For the past two years, the New Brunswick Museum has sat idle, unavailable to residents and visitors.
For Karen McLean, a self-proclaimed history buff, it’s been nothing short of “discouraging.”
“That’s two years of kids not going and seeing things and being inspired, and New Brunswickers not being able to see what belongs to them,” said McLean, the founder of a Facebook group called Friends of the New Brunswick Museum.
Word of a new location for the museum doesn’t create an overwhelming sense of optimism for her.
“I really want to believe that the government is going to do something, finally, but I’ve been hoping that for 20 years, so really and truly, I don’t know what’s going to happen, and I’ll believe it when I see it,” she told Global News Monday afternoon.
Located in Saint John, N.B., the New Brunswick Museum has remained shuttered over the past two years, first due to COVID-19 protocols, but then because of a need for facility repairs.
A spokesperson for the Department of Tourism, Heritage, and Culture confirmed the museum will pack up operations and move out of Market Square within the next two weeks.
“Finding a new home in Saint John for the New Brunswick Museum is an important step in having a location that will securely preserve and showcase our province’s natural and cultural history,” said Mark Taylor. “We are getting closer to making announcements about the museum’s future location. Once details have been finalized with the long-term revitalization plan, we look forward to proudly sharing it.”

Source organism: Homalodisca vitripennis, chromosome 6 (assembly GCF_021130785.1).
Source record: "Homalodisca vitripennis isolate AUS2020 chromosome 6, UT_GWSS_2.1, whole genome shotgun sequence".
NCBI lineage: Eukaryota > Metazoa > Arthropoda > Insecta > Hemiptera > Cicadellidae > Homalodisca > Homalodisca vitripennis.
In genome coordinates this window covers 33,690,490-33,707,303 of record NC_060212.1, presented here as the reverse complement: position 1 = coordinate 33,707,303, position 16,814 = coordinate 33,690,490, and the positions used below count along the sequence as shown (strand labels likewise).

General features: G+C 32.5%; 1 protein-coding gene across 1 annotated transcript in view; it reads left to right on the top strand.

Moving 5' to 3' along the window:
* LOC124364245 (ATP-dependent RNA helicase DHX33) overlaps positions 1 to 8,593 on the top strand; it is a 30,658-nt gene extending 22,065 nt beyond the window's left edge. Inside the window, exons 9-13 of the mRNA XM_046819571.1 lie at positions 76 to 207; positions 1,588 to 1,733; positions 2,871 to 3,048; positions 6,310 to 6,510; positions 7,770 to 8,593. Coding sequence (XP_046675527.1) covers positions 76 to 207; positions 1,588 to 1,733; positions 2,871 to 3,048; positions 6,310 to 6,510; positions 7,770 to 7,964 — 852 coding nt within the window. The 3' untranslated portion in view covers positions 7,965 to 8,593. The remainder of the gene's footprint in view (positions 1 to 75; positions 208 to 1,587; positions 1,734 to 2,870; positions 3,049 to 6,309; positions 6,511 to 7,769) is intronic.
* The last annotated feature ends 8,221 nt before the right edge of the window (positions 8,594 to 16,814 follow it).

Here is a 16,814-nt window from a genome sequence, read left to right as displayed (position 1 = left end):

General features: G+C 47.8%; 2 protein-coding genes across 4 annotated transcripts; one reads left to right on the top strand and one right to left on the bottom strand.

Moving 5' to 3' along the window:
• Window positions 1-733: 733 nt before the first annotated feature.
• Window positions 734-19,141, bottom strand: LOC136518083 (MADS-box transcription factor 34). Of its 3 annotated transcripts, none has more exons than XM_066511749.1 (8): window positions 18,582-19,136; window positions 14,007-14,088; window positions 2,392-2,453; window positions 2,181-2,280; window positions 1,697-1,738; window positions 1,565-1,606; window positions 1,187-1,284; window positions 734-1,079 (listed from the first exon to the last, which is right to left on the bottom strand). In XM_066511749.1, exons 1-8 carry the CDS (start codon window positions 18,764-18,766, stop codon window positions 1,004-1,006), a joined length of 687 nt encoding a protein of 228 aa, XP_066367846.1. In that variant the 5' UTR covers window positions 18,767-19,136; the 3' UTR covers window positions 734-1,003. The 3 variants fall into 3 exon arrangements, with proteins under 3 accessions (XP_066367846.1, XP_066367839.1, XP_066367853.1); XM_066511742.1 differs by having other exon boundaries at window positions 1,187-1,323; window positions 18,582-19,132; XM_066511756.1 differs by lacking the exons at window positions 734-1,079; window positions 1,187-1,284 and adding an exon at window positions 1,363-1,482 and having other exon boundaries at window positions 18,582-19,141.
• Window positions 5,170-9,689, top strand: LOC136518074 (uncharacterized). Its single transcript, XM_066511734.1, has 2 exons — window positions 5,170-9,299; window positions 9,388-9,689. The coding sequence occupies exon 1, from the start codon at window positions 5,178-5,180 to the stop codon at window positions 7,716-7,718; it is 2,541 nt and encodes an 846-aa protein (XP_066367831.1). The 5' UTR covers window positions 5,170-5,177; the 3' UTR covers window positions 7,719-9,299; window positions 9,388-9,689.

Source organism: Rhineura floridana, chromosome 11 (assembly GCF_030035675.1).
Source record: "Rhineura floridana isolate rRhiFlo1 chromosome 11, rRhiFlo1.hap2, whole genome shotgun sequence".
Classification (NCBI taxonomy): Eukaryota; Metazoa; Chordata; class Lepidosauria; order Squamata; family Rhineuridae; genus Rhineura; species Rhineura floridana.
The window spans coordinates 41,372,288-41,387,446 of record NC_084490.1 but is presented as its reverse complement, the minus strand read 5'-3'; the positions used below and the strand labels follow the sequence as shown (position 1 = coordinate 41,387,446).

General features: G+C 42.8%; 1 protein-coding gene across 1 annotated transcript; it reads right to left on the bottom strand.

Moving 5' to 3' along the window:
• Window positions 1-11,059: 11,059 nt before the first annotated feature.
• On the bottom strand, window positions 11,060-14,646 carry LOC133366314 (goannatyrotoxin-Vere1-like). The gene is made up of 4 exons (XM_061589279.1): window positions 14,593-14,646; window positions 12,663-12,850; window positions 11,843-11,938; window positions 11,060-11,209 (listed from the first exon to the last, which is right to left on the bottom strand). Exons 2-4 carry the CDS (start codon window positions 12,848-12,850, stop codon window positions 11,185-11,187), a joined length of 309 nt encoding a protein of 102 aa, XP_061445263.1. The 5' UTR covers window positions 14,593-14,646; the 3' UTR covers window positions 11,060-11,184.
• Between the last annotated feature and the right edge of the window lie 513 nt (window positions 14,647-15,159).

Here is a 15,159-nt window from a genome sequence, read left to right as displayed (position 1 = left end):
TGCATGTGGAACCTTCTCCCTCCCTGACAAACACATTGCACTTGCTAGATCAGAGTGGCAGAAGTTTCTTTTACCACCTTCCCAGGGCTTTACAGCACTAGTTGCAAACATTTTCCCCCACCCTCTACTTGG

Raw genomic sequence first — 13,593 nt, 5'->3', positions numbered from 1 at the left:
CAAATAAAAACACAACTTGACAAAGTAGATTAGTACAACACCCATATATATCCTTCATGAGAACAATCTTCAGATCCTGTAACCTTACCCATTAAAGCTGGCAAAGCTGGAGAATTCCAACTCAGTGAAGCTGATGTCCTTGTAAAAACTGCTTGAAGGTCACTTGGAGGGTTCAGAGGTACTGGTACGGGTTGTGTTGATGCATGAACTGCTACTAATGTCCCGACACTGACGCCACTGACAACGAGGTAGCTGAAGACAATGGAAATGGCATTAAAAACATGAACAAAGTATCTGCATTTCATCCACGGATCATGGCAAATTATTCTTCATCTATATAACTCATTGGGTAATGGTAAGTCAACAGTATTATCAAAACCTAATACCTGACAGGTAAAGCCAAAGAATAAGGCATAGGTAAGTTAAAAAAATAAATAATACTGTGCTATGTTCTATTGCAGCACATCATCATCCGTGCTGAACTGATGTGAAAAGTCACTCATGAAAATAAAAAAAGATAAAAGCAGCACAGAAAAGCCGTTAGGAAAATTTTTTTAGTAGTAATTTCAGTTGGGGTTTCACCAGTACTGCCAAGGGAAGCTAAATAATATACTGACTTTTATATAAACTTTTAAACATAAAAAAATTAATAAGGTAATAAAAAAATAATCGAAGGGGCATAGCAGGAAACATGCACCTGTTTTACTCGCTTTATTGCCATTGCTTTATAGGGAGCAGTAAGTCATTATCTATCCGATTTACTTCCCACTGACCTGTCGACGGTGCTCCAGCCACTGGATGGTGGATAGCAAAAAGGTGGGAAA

The minister responsible, Tammy Scott-Wallace, was not made available for an interview.
For over 20 years, the museum has called Market Square home, following a move from the Douglas Avenue location. Previous plans to build a new facility were scrapped following the election of the Blaine Higgs Government.
The Hardman Group Ltd., which operates Market Square, said despite efforts to keep the facility, the writing has long been on the walls for a potential move.
“Well, we’re sorry to see the museum go, but it’s been something that’s been in the works for well over the last 12 months,” president Bill Hardman told Global News, adding the premises needed to be “refreshed” by the tenant.
Over the long term, he said, the museum was no longer drawing the attraction they wanted for Market Square.
“It’s a good opportunity to move forward with a refresh of Market Square we’ve been in a holding mode for well over the last year.”
As for the future of the museum, an interim centre is being prepared and is expected to open by appointment in 2023.
“We continue to put in the required time to plan the project well,” said Taylor.
But, according to McLean, there’s been “an awful lot of time” to plan the future of the museum. She hopes consultations will be open to the public to provide feedback, and the process will be done correctly, so she can get back to the place she loves.
“In a lot of ways, it is our history, it is our culture, it is our collective memory, these are our stories.”